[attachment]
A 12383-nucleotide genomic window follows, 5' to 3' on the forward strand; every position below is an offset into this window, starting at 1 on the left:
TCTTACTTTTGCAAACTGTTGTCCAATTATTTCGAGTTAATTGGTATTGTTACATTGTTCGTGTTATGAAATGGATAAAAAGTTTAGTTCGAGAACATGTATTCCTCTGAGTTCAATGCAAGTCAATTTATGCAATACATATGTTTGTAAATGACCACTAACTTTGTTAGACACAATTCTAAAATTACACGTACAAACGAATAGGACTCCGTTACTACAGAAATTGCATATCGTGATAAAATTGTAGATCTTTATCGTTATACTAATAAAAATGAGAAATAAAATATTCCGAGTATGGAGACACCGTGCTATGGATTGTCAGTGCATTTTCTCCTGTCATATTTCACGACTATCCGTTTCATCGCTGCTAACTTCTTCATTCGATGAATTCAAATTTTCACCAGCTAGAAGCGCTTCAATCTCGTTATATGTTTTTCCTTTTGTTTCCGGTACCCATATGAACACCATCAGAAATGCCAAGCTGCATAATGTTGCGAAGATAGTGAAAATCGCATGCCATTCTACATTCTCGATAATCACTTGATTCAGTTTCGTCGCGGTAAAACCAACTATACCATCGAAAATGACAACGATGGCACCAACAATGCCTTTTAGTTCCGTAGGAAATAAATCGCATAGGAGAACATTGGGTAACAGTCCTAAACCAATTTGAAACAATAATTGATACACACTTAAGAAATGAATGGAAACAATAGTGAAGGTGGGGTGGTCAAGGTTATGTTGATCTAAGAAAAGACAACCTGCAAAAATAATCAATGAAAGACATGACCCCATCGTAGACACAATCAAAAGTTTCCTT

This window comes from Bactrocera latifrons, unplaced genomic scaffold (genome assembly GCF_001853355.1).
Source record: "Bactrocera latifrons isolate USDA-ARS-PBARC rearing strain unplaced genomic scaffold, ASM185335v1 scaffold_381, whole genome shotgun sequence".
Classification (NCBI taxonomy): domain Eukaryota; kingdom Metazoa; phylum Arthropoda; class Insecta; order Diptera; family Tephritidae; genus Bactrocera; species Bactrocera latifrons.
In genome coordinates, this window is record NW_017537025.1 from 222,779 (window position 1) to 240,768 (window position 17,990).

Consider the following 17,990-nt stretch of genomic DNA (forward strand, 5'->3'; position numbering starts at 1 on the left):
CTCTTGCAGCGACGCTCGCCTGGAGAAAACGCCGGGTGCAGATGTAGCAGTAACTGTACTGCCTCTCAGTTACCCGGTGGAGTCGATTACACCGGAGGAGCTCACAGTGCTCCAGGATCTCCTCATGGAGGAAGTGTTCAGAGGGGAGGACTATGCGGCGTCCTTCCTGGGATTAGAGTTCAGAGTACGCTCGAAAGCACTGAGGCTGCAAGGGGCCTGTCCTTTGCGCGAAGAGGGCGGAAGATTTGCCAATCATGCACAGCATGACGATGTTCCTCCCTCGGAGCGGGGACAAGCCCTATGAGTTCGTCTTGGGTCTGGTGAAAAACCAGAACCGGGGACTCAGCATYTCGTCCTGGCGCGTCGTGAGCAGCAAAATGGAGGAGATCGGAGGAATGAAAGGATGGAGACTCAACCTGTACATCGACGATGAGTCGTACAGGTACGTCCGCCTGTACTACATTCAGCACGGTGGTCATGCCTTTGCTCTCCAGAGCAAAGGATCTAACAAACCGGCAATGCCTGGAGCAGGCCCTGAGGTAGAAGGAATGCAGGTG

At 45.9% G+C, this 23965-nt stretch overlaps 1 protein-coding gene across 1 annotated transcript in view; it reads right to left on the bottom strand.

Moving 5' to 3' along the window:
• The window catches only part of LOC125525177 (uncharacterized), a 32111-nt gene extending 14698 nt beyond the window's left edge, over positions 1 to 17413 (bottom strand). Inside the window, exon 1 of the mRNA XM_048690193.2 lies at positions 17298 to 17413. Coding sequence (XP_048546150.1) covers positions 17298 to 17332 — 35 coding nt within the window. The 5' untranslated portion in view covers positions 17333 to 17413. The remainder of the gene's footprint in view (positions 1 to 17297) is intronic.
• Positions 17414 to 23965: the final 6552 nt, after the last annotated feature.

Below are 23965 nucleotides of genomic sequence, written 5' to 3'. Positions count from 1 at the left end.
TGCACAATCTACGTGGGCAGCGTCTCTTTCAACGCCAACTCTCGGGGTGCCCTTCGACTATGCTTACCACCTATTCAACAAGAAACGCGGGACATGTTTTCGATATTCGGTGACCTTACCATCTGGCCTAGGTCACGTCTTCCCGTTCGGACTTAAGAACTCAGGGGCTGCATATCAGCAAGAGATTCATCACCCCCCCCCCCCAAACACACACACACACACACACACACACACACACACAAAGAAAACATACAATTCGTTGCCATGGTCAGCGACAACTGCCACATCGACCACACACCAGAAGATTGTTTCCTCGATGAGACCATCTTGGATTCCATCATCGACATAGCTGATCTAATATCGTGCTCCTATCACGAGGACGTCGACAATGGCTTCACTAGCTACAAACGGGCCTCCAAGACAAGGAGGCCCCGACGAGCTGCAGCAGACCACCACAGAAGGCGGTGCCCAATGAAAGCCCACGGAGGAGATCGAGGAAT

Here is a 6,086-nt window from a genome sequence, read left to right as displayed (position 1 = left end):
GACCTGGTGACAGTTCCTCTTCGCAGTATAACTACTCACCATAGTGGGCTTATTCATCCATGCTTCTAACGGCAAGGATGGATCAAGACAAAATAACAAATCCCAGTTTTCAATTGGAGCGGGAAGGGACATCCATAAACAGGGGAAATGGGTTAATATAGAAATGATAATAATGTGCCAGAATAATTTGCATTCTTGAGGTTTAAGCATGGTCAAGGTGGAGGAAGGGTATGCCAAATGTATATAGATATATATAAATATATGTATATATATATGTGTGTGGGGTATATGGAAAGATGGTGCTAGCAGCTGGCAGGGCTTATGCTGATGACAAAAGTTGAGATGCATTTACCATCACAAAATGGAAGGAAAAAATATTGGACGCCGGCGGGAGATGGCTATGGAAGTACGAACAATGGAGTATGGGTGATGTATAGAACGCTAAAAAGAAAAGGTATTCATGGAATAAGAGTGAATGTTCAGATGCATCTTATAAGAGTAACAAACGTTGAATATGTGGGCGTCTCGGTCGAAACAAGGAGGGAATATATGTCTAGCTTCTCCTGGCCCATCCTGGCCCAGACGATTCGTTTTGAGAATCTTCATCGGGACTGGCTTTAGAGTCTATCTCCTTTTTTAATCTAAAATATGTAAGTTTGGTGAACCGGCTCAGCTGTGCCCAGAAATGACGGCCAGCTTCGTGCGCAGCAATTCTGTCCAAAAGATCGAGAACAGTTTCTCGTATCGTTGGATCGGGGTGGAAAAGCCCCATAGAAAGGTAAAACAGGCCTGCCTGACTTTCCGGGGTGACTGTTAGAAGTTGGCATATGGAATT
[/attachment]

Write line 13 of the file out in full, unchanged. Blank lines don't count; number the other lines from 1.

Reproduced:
Below are 23965 nucleotides of genomic sequence, written 5' to 3'. Positions count from 1 at the left end.